AA Page 417: Acceptance
Everyone has a unique path to addiction. Likewise, everyone’s journey to sobriety is personal and cannot be replicated. However, addiction’s problems and solutions have features that are common to many people. Alcoholics Anonymous (AA) identified what they believe is at the root of every problem and its solution. Read on to learn about AA page 417 of the Big Book, which covers acceptance.
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AA Page 417 Acceptance: The Big Book of Alcoholics
The Big Book presents the well-known and effective program for recovering from alcohol addiction known as Alcoholics Anonymous. Since its first publication in 1939, the Big Book has been translated into more than seventy languages. It got its name from Edward Blackwell, the printer who worked for Cornwell Press. He was told to print the Big Book on his thickest paper. Hence, the name that has stuck for more than seventy-five years.
On page 417 a bold claim is made, the solution to ALL problems. The core of all problems, it states, is finding a person, place, thing, or situation unacceptable. The answer is realizing that nothing in the world happens by mistake. Therefore, the solution is found in acceptance.
Acceptance and Honesty
Since most addicts practice dishonesty with others and themselves, they have difficulty acknowledging the truth. Yet sobriety demands that the addict accept the truth of where they are in life, including accepting their alcoholism. Although it may seem impossible, one must accept their life before moving forward. This honest assessment rids the addict of the common habit of trying to change everyone and everything else in the world to the neglect of themselves. Acceptance fosters an honesty that enables one to concentrate on changing the only thing they can change, themselves.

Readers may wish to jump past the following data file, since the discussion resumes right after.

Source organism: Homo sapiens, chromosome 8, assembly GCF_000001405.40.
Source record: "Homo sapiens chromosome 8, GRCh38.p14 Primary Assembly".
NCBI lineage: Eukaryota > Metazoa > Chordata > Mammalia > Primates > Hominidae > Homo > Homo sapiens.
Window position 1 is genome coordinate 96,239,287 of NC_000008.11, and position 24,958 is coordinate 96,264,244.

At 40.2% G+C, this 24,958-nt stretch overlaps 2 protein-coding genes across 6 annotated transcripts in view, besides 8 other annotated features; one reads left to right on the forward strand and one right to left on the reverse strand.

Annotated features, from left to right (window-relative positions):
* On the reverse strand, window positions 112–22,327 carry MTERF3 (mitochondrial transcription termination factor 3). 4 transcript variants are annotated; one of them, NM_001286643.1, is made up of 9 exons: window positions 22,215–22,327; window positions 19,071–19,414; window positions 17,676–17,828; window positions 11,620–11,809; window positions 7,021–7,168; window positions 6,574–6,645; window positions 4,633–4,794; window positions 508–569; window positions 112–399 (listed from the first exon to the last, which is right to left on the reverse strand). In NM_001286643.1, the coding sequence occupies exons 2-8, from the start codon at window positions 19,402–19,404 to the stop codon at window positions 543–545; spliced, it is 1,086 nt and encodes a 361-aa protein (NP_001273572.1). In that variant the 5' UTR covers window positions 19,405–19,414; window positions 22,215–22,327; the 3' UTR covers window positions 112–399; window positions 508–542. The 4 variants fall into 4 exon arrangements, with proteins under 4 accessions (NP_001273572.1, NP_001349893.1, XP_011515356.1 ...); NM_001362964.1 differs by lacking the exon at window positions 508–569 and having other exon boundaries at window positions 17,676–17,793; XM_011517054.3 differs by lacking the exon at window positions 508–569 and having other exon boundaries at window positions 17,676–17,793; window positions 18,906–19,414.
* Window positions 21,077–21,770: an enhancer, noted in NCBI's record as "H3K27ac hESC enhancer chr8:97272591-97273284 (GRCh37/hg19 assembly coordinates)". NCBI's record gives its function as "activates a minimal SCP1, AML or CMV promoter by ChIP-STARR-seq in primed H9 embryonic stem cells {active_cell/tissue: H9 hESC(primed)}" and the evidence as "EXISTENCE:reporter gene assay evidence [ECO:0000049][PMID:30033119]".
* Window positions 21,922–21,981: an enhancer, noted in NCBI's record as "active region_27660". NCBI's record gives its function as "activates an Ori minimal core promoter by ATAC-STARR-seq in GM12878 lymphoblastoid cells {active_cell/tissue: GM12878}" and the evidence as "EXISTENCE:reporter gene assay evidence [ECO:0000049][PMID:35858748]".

Acceptance and Expectations
Page 417 mentions our keen ability to see flaws in other people and every life circumstance. Typically, we not only see flaws, but we also like to point them out. Unfortunately, engaging in this keeps us unhappy, complaining, and frustrated with the lack of perfection we crave. AA teaches people that are in recovery that they need to accept themselves and others. We then can stop expecting perfection and accept the truth that every person has some good and some not-so-good qualities and actions in their lives.
Acceptance and Action
It would be a mistake to understand that AA is teaching an addict to accept everything because there is nothing they can do about their addiction and life. While the addict should realize that some people and circumstances cannot be changed, there are things that they can change. The balance between the two is emphasized in the Serenity Prayer, recited at many AA meetings.
The Serenity Prayer begins with a request for the calmness and peacefulness to accept those things you cannot change. It then asks for courage to change things that can be changed. Those in recovery must have the courage to take action to make significant life changes. When you have the wisdom to know what things you can change, you will replace frustration with peace, joy, and success.
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